Trip Start Sep 01, 2005
Trip End Ongoing

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Flag of Hungary  ,
Wednesday, October 12, 2005

After a 10 hour overnight trip stretched out on the second class train benches we arrived in Budapest. I felt a slight nervous anxiety and excitement as we deboarded. From then until Thailand, everything would be new to me. This is when we began using the East Europe guidebook that we purchased in Prague.
Finding a place to stay was easy. There were several people offering rooms the moment that we stepped off the train. After leaving one another would come up to us and make an offer just lower than the previous one. We settled with a mid-aged man who had two rooms in his house that he and his wife rented on daily basis. They were close to public transportation and within walking distance from a couple of parks and the palace. I think that the thing that settled the deal was the 2 euro breakfast buffet just around the corner. Besides that we would rather see our money go to a nice entrepaneurial couple than a hostel that packed people in. After a refreshing nap we set out to explore the town.
If you look beyond the dilapidation, through the soot and grime in Budapest you can see a remarkable city. Many of the buildings had ornately decorated facades. Pillars with Corinthian capitals, coats of arms under windows and above doors, elaborate friezes and scary gargoyles, none of which are cheap to build but most are covered with years of neglect. So much that it almost blends together camouflaged by street noise and exhaust. Certainly at some time there had been elaborate wealth there and its extravagance could still be seen if one looked closely.
The Hapsburg castle in old town Buda, separated by a river from old town Pest, is one of the cities bragging points, and fittingly so. It sits majestically about the 1.2 million person city and at night is illuminated with gold lights. Also, the Parliament building, stretched along the river with many severe flying buttresses and tall spires is very impressive. One of our favorite sights was on Margarit island. It is a dancing fountain choreographed to follow opera music that plays from loud speakers in that park surrounding it. At dramatic points, the fountain would rocket 30 feet into the air, then follow with smaller spouts precisely timed to dance with the music beat. We listened for a while then continued our walk aiming for central park.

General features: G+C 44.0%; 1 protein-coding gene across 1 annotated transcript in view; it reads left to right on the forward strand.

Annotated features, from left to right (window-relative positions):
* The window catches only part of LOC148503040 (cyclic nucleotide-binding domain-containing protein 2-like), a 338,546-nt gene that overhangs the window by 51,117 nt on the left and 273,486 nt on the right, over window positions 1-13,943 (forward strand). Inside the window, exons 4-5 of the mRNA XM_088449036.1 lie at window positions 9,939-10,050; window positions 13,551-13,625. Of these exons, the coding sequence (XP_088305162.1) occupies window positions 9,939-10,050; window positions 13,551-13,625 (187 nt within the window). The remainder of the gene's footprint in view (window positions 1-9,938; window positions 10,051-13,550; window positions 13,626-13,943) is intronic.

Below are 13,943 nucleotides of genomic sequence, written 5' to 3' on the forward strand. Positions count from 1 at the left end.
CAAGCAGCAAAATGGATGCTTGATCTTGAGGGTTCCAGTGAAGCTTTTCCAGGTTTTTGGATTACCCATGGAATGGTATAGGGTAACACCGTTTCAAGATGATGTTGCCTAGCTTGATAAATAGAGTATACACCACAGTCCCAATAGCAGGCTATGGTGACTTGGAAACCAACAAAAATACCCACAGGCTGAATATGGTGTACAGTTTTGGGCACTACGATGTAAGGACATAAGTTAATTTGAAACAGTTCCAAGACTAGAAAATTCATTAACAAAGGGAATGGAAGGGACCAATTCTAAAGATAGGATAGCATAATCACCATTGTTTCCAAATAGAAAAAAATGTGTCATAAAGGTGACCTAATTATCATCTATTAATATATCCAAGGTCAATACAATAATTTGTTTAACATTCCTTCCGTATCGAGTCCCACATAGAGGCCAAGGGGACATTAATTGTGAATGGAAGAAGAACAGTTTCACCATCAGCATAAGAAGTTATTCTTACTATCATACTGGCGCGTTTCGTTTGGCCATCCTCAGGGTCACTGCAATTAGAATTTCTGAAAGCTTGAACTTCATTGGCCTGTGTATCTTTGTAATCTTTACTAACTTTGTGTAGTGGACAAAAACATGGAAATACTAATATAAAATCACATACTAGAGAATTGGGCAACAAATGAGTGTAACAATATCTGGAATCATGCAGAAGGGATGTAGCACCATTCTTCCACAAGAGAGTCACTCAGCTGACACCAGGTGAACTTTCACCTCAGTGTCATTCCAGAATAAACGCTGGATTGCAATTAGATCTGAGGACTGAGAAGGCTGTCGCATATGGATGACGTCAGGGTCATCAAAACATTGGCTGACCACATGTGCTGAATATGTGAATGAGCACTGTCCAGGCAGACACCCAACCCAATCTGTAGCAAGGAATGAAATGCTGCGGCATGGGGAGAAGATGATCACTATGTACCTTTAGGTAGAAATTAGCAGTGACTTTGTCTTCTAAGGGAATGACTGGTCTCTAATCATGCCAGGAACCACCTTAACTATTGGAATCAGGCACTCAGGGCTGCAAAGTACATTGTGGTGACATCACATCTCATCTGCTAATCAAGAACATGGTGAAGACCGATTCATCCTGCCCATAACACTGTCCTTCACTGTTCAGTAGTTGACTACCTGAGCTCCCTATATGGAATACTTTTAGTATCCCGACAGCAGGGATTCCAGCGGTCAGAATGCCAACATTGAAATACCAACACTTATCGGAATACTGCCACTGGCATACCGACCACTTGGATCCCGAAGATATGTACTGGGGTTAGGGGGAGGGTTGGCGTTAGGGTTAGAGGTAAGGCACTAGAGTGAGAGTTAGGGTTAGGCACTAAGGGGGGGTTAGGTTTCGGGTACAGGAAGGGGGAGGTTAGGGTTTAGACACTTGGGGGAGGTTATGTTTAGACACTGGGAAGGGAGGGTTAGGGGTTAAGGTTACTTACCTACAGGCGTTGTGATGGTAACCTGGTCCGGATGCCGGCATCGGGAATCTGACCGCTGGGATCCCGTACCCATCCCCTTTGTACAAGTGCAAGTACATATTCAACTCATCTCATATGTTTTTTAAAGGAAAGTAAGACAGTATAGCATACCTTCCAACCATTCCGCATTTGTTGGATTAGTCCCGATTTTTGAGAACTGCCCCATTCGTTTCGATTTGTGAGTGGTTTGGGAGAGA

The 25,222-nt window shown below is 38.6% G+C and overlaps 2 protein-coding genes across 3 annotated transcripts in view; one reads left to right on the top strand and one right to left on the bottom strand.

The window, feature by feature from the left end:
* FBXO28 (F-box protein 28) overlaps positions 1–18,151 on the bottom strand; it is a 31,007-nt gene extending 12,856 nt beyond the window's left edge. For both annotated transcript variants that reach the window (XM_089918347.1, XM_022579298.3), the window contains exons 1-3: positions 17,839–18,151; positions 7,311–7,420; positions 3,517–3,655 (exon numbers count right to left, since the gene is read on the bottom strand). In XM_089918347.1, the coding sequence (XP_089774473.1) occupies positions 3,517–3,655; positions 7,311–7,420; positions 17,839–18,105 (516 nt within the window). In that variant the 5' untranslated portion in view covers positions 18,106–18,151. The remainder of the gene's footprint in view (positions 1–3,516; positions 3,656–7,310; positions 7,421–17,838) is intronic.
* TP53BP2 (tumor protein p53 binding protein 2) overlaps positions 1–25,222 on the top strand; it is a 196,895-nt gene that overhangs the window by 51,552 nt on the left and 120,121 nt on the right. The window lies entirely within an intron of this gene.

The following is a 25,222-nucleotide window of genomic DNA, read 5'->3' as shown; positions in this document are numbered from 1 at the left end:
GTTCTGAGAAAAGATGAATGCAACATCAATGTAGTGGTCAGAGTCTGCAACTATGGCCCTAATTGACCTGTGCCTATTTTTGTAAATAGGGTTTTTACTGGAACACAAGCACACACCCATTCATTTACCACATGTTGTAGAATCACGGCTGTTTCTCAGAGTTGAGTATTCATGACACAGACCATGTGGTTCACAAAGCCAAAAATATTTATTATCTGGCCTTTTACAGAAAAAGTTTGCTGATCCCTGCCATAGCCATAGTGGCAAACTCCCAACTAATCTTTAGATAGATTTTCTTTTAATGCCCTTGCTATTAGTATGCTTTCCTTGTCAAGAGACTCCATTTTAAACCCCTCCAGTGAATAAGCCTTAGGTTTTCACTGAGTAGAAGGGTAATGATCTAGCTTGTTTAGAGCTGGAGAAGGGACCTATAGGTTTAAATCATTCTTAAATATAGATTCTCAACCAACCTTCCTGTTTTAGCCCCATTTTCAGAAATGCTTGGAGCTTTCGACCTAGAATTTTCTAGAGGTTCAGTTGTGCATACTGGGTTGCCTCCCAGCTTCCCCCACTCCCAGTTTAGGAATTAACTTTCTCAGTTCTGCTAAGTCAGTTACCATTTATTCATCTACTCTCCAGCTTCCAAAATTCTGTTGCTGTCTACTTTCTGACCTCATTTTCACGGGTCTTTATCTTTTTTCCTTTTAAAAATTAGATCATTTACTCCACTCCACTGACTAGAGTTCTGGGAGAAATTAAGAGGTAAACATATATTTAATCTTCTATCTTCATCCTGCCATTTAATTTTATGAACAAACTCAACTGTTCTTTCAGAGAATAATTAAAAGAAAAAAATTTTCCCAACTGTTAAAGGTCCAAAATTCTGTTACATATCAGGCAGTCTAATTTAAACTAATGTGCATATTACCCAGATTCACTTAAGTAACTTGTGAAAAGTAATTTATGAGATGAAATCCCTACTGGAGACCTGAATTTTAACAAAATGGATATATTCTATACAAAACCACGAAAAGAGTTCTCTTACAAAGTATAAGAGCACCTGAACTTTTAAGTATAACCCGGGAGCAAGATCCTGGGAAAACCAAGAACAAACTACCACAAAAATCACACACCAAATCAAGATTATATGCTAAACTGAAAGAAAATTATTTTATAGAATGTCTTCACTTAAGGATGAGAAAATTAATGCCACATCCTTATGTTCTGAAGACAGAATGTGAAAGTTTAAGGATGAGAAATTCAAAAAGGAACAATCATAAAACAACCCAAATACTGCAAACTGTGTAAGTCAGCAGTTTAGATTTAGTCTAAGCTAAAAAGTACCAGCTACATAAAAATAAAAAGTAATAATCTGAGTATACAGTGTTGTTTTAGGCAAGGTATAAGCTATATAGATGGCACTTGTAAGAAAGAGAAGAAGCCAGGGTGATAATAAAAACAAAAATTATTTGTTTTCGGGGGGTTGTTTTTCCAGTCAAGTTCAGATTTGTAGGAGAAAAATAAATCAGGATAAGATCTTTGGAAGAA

Entering the park from the South end we headed for an old palace that had been changed into an agriculture museum. Rounding it and making our way in to the center we saw plenty of activity. There were stands selling giant soft (and deceptively bland) pretzels with cheese, large lollipops, men in their seventies controlling ping pong tables like they were Agassi, a couple of guys on mountain bikes acrobatically jumping onto tables then hopping them from one table to the next, trampolines with pads and netted walls, basketball and futbol rapido courts, and long haired skaters practicing tricks.
We exited at the main entrance into Heroes Square a giant plaza with a large horseshoe shaped colonnade at one end. The colonnade is probably 30 feet tall and houses larger than life statues of Hungary's 12 greatest heroes of the last millennium. At the center of the plaza is a large column standing on a 10 foot tall pedestal. Five statues of the early Magyar chiefs mounted on warhorses and armed for battle circle the column. We sat for a while and headed for the opera house.
Walking in, I felt a little out of place. My convertible pants, sweatshirt, cap and Blue blockers didn't go very well with the frescoed walls, gilded leaves, and tuxedoes that that attendants wore. Swallowing our vanity we tried to buy tickets, but the show was sold out. The sun had set and we returned via a street along the Danube that had spectacular views of the palace above Buda and the Parliament in Pest.